For all Moonage Daydream’s bravura filmmaking, I was drawn to more downbeat moments in the film that felt under-explored: for instance, it seems unimaginable that Bowie had any relatives at all, let alone a brother called Terry. He is alluded to here, touchingly, but this film is not particularly interested in the personal, as much as it seeks to explore the mythos, the otherworldliness and iconography of the Bowie persona. Similarly, the story of Bowie’s mother, dismissed here as somebody who had trouble connecting with people, feels like an avenue for exploration too quickly cordoned off. Ultimately, the film is most touching when it gets close to something real, as when Bowie drops this devastating line: “I would do things to prove I had some substance, when in fact I didn’t.” Moonage Daydream gets close to alluding to the fact that Bowie himself might not be all that interesting per se—rather, he is transparently an awkward person, taking on different characters and constantly expressing a lack of connection with other people because of what may be a certain void within himself.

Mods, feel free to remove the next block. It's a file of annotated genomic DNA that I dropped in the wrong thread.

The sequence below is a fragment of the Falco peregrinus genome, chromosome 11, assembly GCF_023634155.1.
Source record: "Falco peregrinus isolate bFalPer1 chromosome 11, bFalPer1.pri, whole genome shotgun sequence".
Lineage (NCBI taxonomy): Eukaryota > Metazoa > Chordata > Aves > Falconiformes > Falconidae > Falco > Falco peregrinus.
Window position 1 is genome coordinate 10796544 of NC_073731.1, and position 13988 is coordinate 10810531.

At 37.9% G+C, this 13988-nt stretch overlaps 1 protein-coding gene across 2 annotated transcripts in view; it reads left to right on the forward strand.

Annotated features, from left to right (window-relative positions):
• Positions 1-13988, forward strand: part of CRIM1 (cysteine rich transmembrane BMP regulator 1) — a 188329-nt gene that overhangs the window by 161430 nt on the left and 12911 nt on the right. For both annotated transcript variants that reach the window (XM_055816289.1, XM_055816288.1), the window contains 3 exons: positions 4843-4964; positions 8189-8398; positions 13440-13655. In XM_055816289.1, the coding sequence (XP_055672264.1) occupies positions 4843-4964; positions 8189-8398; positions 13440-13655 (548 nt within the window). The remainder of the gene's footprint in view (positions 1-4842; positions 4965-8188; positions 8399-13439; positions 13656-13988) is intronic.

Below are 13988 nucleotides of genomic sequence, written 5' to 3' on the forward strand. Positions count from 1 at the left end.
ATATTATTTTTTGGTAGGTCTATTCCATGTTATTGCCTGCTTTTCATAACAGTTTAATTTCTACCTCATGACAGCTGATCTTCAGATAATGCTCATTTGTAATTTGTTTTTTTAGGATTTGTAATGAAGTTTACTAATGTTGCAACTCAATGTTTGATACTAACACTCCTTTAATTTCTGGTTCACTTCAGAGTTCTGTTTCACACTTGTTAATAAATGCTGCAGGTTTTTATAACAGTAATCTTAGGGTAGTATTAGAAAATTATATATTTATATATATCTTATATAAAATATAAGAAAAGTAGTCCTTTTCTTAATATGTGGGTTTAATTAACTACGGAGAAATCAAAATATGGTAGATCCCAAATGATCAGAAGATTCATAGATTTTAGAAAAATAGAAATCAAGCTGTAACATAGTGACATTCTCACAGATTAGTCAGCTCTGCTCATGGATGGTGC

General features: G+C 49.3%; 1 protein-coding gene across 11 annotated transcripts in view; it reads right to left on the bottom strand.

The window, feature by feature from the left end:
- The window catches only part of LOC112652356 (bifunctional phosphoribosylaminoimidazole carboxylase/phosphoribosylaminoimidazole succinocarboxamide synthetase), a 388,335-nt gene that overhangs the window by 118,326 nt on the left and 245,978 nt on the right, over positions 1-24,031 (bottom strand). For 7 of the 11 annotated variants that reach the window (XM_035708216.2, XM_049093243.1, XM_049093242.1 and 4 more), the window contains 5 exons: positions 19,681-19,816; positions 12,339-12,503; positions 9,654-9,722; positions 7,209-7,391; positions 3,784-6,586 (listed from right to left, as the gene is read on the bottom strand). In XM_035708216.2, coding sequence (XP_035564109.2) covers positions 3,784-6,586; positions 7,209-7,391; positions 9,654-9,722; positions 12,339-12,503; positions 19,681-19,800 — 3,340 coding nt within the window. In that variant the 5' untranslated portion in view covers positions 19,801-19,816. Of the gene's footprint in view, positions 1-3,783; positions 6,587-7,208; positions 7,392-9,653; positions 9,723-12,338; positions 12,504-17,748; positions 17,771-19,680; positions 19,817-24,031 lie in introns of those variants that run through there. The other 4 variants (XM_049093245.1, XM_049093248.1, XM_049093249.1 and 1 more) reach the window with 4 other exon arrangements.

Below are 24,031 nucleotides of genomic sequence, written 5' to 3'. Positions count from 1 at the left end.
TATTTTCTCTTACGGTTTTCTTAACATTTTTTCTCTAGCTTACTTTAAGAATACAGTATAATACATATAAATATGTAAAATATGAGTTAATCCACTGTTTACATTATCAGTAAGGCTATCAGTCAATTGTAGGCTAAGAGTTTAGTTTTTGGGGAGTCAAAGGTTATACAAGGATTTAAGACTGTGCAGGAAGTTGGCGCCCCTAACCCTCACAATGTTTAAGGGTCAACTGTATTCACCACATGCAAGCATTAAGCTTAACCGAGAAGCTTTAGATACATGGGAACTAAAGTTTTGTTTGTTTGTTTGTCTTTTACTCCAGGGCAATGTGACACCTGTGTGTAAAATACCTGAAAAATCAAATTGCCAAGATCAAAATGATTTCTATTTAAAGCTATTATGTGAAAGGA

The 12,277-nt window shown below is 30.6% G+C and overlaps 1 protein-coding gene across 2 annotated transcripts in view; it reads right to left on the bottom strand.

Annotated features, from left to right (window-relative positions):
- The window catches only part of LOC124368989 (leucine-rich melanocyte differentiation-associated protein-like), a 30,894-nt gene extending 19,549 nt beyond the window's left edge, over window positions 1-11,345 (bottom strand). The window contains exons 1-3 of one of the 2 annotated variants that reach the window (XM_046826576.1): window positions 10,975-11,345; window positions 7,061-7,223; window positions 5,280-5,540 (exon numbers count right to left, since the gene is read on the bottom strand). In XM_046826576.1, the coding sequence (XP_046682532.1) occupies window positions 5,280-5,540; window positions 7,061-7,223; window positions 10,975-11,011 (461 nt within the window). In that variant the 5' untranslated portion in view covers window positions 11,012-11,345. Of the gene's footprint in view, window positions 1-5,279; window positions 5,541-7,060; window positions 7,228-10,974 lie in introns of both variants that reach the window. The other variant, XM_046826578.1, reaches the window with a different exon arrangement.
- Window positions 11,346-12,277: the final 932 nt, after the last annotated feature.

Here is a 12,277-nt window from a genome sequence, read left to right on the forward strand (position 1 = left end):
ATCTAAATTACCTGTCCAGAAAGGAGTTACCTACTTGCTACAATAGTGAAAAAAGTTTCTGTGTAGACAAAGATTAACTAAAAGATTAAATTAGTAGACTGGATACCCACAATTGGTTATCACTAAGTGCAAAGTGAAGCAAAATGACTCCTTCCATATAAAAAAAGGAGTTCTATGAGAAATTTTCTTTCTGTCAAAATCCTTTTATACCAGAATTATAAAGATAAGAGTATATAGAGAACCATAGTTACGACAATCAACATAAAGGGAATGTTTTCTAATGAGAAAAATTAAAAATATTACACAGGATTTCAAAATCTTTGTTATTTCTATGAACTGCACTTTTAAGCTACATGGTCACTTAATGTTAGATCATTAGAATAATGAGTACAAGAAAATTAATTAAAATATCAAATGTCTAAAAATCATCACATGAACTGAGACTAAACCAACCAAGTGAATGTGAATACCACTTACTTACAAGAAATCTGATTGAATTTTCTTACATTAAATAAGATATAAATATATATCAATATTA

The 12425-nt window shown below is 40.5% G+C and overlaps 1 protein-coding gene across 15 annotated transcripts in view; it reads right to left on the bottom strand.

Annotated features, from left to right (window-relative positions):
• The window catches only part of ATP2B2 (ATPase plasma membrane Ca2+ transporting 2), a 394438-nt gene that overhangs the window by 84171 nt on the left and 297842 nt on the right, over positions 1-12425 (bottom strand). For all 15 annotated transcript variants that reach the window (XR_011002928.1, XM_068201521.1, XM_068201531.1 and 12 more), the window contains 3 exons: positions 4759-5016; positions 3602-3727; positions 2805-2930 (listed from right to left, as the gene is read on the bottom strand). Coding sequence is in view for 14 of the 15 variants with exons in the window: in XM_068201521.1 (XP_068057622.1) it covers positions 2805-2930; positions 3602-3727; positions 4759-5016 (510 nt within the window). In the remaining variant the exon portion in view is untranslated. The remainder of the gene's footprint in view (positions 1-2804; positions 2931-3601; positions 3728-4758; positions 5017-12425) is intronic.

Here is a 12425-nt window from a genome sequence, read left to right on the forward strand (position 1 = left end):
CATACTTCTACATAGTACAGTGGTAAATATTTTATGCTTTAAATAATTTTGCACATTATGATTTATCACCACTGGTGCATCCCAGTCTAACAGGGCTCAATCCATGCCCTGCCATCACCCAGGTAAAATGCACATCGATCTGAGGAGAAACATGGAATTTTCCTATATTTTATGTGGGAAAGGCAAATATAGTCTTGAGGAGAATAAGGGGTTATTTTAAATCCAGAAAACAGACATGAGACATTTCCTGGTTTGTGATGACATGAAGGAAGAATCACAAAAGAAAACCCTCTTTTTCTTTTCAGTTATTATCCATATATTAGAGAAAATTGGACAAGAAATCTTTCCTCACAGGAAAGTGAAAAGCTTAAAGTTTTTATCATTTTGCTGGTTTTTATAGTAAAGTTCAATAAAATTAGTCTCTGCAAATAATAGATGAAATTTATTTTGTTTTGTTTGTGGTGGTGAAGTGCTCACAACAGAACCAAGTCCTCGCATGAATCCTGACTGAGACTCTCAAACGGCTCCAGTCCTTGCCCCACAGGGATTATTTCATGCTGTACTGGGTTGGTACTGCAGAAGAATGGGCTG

As the film drags toward its conclusion, Bowie the man seems to come to the fore, and the person we see here is simple: somebody who is content—who wishes to fill his days with artistic creation, and who loves his wife very much. Accordingly, the documentary begins to falter here, because it takes the different stages of his life to lead its imagery: the modus operandi becomes more conventional, we start to see repeated footage, and the rhythm begins to suffer, because the God-complex early Bowie, for all that he was a put-on, offered more opportunities for dreaming and wonder.

Moonage Daydream could do with a bit of an edit, and the perspective it trains on Bowie is rather too unctuous: Bowie, as a cultural figure, could easily withstand a more critical parsing than Morgen offers up. It’s notable that there’s almost nothing in the way of sociopolitical context here to make sense of Bowie, but rather a deeply subjective, dreamy take on him as a figure, which is necessarily limited in its compass. Nevertheless, Morgen has mostly pulled off an exciting, kinetic accompaniment to the idea of Bowie, to what he stands for, whose profusion of sensory delights often makes most other musical documentaries feel laborious and earthbound.